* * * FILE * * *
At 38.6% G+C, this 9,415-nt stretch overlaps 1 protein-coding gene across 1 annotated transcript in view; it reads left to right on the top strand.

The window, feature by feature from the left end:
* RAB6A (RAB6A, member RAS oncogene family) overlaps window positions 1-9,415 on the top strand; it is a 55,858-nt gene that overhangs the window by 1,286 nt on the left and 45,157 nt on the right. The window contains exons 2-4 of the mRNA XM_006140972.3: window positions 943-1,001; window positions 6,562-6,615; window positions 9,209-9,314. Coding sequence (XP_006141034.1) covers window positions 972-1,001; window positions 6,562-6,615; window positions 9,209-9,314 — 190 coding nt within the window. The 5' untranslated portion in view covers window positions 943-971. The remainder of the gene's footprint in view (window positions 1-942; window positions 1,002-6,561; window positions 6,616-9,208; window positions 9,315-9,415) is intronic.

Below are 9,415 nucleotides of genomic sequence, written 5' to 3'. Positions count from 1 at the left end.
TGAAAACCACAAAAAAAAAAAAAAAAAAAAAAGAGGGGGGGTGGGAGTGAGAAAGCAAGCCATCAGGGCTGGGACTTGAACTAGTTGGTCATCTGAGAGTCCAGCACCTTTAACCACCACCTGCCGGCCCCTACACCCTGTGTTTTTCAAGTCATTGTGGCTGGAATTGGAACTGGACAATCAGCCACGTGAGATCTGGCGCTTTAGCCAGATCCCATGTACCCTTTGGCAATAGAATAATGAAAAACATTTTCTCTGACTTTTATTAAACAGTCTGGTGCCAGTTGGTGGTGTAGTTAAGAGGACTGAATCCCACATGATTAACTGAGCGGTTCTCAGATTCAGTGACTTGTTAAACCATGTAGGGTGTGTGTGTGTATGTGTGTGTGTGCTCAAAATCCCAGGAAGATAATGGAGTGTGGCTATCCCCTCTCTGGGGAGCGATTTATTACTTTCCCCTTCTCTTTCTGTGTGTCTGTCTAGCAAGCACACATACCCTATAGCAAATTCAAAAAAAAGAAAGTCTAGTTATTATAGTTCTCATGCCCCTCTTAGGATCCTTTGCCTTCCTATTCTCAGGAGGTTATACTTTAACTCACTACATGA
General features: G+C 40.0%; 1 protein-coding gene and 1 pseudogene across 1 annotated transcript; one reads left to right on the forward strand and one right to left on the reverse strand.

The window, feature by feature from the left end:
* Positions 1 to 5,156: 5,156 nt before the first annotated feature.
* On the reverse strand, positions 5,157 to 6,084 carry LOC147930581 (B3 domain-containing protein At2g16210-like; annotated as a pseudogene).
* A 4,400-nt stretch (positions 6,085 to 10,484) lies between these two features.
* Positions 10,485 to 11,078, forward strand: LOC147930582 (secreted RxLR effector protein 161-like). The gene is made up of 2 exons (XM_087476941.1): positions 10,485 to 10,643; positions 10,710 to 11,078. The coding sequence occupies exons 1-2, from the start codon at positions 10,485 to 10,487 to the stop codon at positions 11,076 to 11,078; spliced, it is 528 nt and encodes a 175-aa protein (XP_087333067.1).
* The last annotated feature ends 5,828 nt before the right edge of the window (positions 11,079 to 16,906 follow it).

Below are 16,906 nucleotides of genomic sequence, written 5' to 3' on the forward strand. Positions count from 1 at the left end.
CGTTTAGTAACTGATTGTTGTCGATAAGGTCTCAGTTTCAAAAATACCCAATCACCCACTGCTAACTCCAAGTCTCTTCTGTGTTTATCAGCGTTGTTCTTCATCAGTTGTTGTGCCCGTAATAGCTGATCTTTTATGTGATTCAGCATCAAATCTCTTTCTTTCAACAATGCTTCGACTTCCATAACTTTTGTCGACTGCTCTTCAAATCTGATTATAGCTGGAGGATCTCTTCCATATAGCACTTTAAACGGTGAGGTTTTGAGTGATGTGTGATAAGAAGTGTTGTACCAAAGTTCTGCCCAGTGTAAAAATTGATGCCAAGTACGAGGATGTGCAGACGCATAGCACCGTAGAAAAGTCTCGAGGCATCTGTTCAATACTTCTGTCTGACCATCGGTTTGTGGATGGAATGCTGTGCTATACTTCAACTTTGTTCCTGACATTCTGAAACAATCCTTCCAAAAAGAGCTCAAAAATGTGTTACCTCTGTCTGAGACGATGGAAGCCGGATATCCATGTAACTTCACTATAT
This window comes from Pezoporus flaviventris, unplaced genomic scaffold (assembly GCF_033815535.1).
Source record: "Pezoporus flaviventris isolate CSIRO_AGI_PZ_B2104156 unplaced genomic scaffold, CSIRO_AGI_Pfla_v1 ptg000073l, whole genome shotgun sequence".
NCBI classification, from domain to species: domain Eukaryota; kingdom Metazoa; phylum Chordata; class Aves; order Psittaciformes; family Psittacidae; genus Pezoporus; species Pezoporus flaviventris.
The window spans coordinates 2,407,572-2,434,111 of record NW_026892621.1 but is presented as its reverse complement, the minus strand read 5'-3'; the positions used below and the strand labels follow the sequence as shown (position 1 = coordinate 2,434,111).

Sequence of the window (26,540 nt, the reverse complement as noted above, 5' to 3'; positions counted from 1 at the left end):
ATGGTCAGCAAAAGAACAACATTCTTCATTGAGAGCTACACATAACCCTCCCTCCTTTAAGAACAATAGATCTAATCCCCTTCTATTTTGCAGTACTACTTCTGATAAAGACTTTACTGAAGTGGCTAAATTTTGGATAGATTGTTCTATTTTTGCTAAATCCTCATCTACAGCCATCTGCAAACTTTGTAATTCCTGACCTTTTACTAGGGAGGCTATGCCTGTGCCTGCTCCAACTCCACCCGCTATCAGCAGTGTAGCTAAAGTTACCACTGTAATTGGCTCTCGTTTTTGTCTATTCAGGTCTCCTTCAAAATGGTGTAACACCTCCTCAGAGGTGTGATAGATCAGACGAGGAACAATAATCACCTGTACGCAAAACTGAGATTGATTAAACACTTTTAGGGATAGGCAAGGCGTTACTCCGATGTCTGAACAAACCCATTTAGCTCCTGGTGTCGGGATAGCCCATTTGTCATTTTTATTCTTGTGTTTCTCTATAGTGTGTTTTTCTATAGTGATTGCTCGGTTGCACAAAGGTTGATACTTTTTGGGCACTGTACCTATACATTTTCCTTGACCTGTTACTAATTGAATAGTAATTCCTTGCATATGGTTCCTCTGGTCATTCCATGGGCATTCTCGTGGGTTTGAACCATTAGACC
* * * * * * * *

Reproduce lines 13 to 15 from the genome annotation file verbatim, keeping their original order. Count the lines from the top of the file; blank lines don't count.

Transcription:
Below are 16,906 nucleotides of genomic sequence, written 5' to 3' on the forward strand. Positions count from 1 at the left end.
CGTTTAGTAACTGATTGTTGTCGATAAGGTCTCAGTTTCAAAAATACCCAATCACCCACTGCTAACTCCAAGTCTCTTCTGTGTTTATCAGCGTTGTTCTTCATCAGTTGTTGTGCCCGTAATAGCTGATCTTTTATGTGATTCAGCATCAAATCTCTTTCTTTCAACAATGCTTCGACTTCCATAACTTTTGTCGACTGCTCTTCAAATCTGATTATAGCTGGAGGATCTCTTCCATATAGCACTTTAAACGGTGAGGTTTTGAGTGATGTGTGATAAGAAGTGTTGTACCAAAGTTCTGCCCAGTGTAAAAATTGATGCCAAGTACGAGGATGTGCAGACGCATAGCACCGTAGAAAAGTCTCGAGGCATCTGTTCAATACTTCTGTCTGACCATCGGTTTGTGGATGGAATGCTGTGCTATACTTCAACTTTGTTCCTGACATTCTGAAACAATCCTTCCAAAAAGAGCTCAAAAATGTGTTACCTCTGTCTGAGACGATGGAAGCCGGATATCCATGTAACTTCACTATAT
This window comes from Pezoporus flaviventris, unplaced genomic scaffold (assembly GCF_033815535.1).